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Enterprise Architecture Matters

Adrian Grigoriu

The Enterprise Architecture design has to begin with the whole rather than the parts

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Not unexpectedly, one of the key business stakeholders from finance asked - while I was in the process of "selling" him the EA - "why do we need EA, since you, in IT, surely have an architecture, don't you, otherwise how can the technology properly function and be maintained today?".

Good question, how does the technology keeps working without an architecture to describe its layout that would facilitate our understanding, defect fixing, improvements and evolution?

Well, I did not dare alienate him by responding that it works the same way as the business works today without having a coherent  picture of the overall business operation.

But we, EAs, have to explain ourselves a lot, unlike other professionals. And patience is king.

What I said in exchange, is that indeed, IT has currently have quite a few architecture diagrams. In fact, everybody seems to have a model in his drawer. But this is also the problem since these models don't add up to give the big picture. And they don't, since they were not produced to that purpose, but in isolation, with different tools, conventions, naming, scope and purpose in mind.  

I proposed an architecture on a table exercise where all diagrams in existence would be exhibited on a table. Did they form the bigger picture? Obviously not, because the glue and rules that connected the parts and made them look consistent was missing. The artefacts were often overlapping and parts were missing.

This is what EA aims to do, I continued: rather than providing the partial architectures designed in separation, we start from the EA big picture that can be decomposed in these architectures for each and every stakeholder. These diagrams, unlike the existing ones, interconnect to each other and are consistent in terms of components, terminology, drawing tools... and so on. And they can be put back in whole, in the Enterprise picture. 

As such you can navigate from one artefact to another in order to analyse an end to end process or navigate to the executing technology resources and people so that you can come out with costs, impacts of change and propose fixes.

What do you, the EA team, have to do for that? You'll provide the EA framework that everyone should use in designing own part, so that every artefact would have the same look and feel and refer to the same components and links. (see the FFLV-GODS framework).

You'll provide the principles, constraints, tools, repository and support for the stakeholders to produce the bit of architecture they are concerned with. You'll make sure that the bits would fit back into the EA.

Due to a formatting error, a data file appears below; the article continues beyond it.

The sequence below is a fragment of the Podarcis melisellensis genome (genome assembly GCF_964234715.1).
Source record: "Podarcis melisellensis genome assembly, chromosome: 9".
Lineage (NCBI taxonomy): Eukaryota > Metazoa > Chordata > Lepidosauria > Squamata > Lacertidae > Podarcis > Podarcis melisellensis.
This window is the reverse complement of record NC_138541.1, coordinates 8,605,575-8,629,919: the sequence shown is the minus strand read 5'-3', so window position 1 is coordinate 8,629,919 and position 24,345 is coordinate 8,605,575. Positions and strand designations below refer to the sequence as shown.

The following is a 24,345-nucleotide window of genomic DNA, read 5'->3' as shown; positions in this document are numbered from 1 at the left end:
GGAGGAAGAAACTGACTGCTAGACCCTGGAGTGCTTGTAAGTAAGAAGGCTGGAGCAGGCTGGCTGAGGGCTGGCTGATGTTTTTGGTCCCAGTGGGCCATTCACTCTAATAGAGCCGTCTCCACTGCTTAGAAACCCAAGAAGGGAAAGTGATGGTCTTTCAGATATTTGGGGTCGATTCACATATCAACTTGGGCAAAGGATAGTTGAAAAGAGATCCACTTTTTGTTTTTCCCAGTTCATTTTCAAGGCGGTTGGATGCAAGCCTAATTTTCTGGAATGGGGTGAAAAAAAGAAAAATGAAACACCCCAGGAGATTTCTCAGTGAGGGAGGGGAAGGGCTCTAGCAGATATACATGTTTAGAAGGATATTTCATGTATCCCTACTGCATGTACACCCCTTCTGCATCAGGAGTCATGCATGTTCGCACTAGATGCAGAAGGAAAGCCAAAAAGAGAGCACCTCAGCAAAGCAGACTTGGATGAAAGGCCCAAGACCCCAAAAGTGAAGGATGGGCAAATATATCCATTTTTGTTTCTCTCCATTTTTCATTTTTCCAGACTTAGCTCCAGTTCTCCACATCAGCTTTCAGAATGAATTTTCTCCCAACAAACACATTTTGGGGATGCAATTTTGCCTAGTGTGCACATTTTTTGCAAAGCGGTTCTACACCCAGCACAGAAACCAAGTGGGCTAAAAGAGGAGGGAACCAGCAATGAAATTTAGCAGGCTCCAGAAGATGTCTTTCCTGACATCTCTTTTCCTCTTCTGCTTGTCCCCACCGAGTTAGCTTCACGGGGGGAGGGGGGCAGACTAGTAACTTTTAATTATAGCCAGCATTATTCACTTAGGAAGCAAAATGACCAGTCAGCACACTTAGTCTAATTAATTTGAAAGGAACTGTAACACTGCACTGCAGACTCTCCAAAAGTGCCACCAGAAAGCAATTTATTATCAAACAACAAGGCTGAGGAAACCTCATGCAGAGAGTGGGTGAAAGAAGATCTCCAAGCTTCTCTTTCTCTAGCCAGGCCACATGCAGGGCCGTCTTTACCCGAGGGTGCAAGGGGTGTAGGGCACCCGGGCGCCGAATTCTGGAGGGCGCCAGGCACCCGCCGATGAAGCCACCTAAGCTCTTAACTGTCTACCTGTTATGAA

Today, the technology up-keep depends too much, for anyone's liking, on the people who manned it, on their expensive skills and experience. In the absence of  architecture, the process is marred by guessing and debate, by trials and errors and as such, delays that cost the enterprise much more. EA will come with the enterprise layout and with the up-keep process that would help optimise this process.

EA would enable the logical identification of a defect using the business architecture and afterward, its quick fix using the corresponding technology architecture.

You also need EA for the process of keeping update the existing designs to fit the picture of the consistent whole. 

Therefore, rather than coming bottom up to discover the enterprise with isolated parts, you come top down as well, to make sure that the parts fit the whole, that gives us the end to end picture. Again FFLV-GODS provides this big picture and framework.

Imagine now that the enterprise is a real tri-dimensional system. We can take out a part, document and fix it. And then put it back. But how could you put the parts back in the whole if there is no whole to begin with? 

You as EA architects do not improve the enterprise, but produce the EA framework and the governance that guides the enterprise stakeholders in consistently producing the EA artefacts of their concern. 
Then, based on the resulting EA, and with the guidance of the architect and EA method, stakeholders implement fixes and changes in their parts of the enterprise, in synergy but according to the EA roadmap.

EA methods today do not support the top-down design starting from the whole because they simply do not supply a framework in which the parts fit back. Also they do not have a concept of one page enterprise architecture that would be the EA artefact used by all stakeholders.

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Adrian Grigoriu blogs about everything relating to enterprise and business architecture, SOA, frameworks, design, planning, execution, organization and related issues.

Adrian Grigoriu

Adrian is an executive consultant in enterprise architecture, former head of enterprise architecture at Ofcom, the spectrum and broadcasting U.K. regulatory agency and chief architect at TM Forum, an organization providing a reference integrated business architecture framework, best practices and standards for the telecommunications and digital media industries. He also was a high technology, enterprise architecture and strategy senior manager at Accenture and Vodafone, and a principal consultant and lead architect at Qantas, Logica, Lucent Bell Labs and Nokia. He is the author of two books on enterprise architecture development available on Kindle and published articles with BPTrends, the Microsoft Architecture Journal and the EI magazine. Shortlisted by Computer Weekly for the IT Industry blogger of the year 2011.

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